An Interview with Jim McCarty

Spring, 1994

© 1994 Big Bang Magazine. Used by Permission.
HTML formatting by Joe Lynn 3 July 1996

This interview appeared in the July-August 1994 issue (#6) of Big Bang magazine, the French Progressive Music Magazine. It is reprinted here with the permission of Big Bang's Aymeric Leroy. Access Big Bang's web site at:

It was surprise for everyone to see you and Keith Relf, two former members of the Yardbirds, a bluesy/heavy rock band, move to a completely different style, first with Together, a folk duo, then Renaissance...

During our last years in the Yardbirds, Keith and myself had something of a spiritual awakening... We became interested in the paranormal, psychic phenomena, UFO's, Buddhism and the like. Also more mellow music, Simon and Garfunkel, Grieg, John Cage, Jim Webb, Joni Mitchell, etc... It seemed to be a polarity to the heavy blues we'd played for several years, and it was refreshing. We had written quite a few songs before the group split up, all of them quite folky. The original idea of Together was to record these songs with Paul Samwell-Smith, but then it became necessary to create a band to make a more interesting sound.

So it was the birth of Renaissance?

Yes... Louis Cennamo was introduced to us by Peter Gage, who knew a lot of musicians. John Hawken came through Chris Dreja who was trying to form a country and western band. Jane was around, and wanted to sing. She also had the right image...

Was there a strong leadership from you and Keith?

Well, we formed the band, but everybody had a pretty free rein.

How was Betty Thatcher eventually involved as lyricist?

Betty was originally a friend of Jane's. Jane used to live in Cornwall, actually. She told me about Betty, who used to write poetry, and I tended to be lazy with lyrics... I would send her the music on tape. Mick Dunford carried on in the same way.

Why did that first Renaissance break up so quickly?

As far as I was concerned, I got in quite a state, when we started to tour again... Basically, I'd had enough with the Yardbirds, and then it was happening again. I left first, then Keith and Louis. John Hawken did a few gigs with Jane before she left. John carried on with people that he knew - Dunford, Crowe, Korner... then he left. John Tout joined, then Annie Haslam. Dunford then seemed to take over the band. I carried on as writer for a while before I totally lost contact with them. They signed with John Sheary Agency and really did seem to work a lot.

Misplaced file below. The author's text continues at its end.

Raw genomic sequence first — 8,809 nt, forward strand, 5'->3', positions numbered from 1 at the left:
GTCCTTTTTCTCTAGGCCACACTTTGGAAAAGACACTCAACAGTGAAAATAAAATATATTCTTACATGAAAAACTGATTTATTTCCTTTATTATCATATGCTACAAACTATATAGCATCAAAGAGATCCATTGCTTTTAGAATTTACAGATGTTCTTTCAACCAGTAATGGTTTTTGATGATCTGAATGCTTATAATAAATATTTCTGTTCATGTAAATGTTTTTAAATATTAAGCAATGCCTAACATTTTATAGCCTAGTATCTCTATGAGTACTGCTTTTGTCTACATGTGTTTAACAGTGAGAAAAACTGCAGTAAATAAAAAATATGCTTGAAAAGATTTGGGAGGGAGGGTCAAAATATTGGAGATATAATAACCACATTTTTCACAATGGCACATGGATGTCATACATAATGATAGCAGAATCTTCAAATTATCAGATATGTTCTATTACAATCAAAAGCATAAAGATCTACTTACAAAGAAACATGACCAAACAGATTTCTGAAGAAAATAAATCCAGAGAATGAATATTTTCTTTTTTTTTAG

Apart from the Shoot! album in 1972 what did you do between 1970 and 1975?

Not much... The Shoot! project was the only thing I did after Renaissance. It was just an idea to do some of my own songs, singing them myself. Some of them were quite good, but it wasn't exactly a great hit!...

Eventually, the original Renaissance line-up was back together as Illusion, in the mid-70's...

Yes, around 1975, all the members of the original band met, as we were all pleased still to be receiving royalties, after six years... None of us were doing much, so we thought about reforming. Obviously, we couldn't use the old name, so we took on the name of our second album. After Keith tragically died early in 1976, I felt we should go on and played some demos we had made to Island records who signed us up. We did two albums before the record company dropped us... The punk era was upon us! We did try to get another deal, but without success. The Enchanted Caress CD is a collection of demos we used to try and get a deal.

Then there was another gap of several years, until you and Louis Cennamo formed Stairway, with the occasional involvement of Jane Relf as well...

I'd just finished with the Box Of Frogs project, and met up again with Louis. As it happened, we were both interested in healing, and were aware of the "healing music" released by Colin Wilcox of New World Cassettes. We were introduced to Colin, and decided to record some music together. We recorded Aquamarine (1987), Moonstone(1988), Chakra Dance (1989) and Medicine Dance (1992). Jane sang on the first two. We enjoyed recording these albums, and there was no pressure involved, tours etc. We just did a few live performances, mainly at St. James Church in Picadilly, a video of which is available.

What are you doing these days?

I am carrying on with the more mellow music... I'm putting out a new solo album, Out Of The Dark And I've also been playing in a blues band for the past six years. I'm enjoying singing!

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